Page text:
Hi all! This is my very first blog. If you know anything about mining, then you will be bored to tears here. Please don’t read it. Wait for a more thought-provoking blog. Really. I’ll let you know on LinkedIn when it’s safe to come back. I’m taking baby steps for my many contacts who are not acquainted with the mining world.

I was tempted to write my initial blog as Tailings 101, but I thought I’d go even more fundamental. First of all, they say, “if it can’t be grown, it has to be mined”. Think about that for a while. Everything from concrete, to asphalt to diamonds and rare elements require mining. Even the glass in your windshield require mining. And the aluminum can that your soft drink came in. Yes, some of it is recycled.

In its most basic level, mining is the extraction of a needed resource from the earth. It may be organic, like coal, or non-organic, like copper, which carries a lot of the electricity most of us need in our homes and elsewhere.

A couple of years ago, I was attending a mining conference. A group of us hailed a cab, and the driver asked us what we had been doing. I told him that we were attending a conference for mining. He paused and said that he didn’t even know that there was still mining. I calmly asked him where he thought the steel, molybdenum and aluminum came from for his car. The copper wiring for his alternator. The glass in his windshield. The various metals in his smart phone. He had no response.

Currently, the mining of many materials our society needs in order to function as we do has been granted a “social license” to operate. Someday, some of that may change, but that day is currently very difficult to imagine.

There are two kinds of mines: a surface mine and an underground mine. That seems pretty simple. Of those two types of mining, there are several subsets. For now, I’ll not go into the details. The decision of whether you use surface or underground mining methods largely is derived from economic considerations. For example, ores that are mineralized in veins are commonly mined using underground methods, which reduces the amount of non-ore material (i.e., waste rock and overburden) that requires mining. Waste rock is material that cannot be processed economically. Overburden is a term that is generally applied to the uneconomic earthen material that overlies an orebody that is mined by surface mining methods. The overburden and/or waste rock are stored on their own facilities, or combined with other facilities.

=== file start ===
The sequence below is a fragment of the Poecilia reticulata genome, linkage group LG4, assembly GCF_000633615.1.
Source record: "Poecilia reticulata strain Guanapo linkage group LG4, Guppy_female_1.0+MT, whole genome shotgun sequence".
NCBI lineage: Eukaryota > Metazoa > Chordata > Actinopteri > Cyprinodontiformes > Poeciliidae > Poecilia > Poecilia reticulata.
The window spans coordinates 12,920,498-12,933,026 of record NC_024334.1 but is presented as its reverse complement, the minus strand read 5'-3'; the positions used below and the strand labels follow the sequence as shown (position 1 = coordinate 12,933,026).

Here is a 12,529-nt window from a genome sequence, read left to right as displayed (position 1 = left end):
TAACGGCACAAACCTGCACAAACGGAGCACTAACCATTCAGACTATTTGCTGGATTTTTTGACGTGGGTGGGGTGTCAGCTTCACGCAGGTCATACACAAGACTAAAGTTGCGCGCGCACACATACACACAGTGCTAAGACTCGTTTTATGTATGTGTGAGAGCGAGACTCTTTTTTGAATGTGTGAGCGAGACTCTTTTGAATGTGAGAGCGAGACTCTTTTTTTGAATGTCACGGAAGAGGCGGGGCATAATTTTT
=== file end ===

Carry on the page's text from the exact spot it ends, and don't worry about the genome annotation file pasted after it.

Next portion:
In addition to the mine itself, there are often processing facilities. For hard rock (non-coal) mines, that mine metals (for example, gold, silver, copper, molybdenum, and cobalt), the process facility will crush the ore an pulverize it in a mill. From there, the metal(s) are usually chemically extracted from the ore. I say “usually”, because gravity separation can be another way to separate the metal from the ore. Once the metals are extracted, the leftover material is a waste product that is called tailings. The pulverizing is usually accomplished using water, and thus the tailings are usually a mud-like material that is often called a slurry. The slurry is sometimes pumped to a surface storage facility called a tailings facility. Much more on that in another blog.

The slurry can be thickened by removing some of the water using several different technologies. It can be thickened to a toothpaste-like consistency, which is called paste tailings. In some cases, this paste tailings can be combined with cement or other additives, and pumped into the underground mine, which can fill the mined-out areas, and help to stabilize portions of the mine.

The slurry can also be dewatered using filtering technology (which will be the subject of a future blog), where the resulting “filter cake” may have the consistency of wet coffee grounds from a filtered coffee maker, or, depending on the clay content, maybe like the modeling clay we played with when we were in elementary school.

The other main feature that may be at a mine is a heap leach facility. A heap leach facility is a way of processing lower-grade ore that could not profitably processed by milling. A heap leach facility is essentially low-grade ore that is piled on an engineered surface that has low permeability material as its lower component which is overlain by a drainage layer. Chemicals are distributed through the pile, liberating the metals into solution. The enriched solution is collected from the drainage layer for processing. Heap leaching will be the subject of a future blog.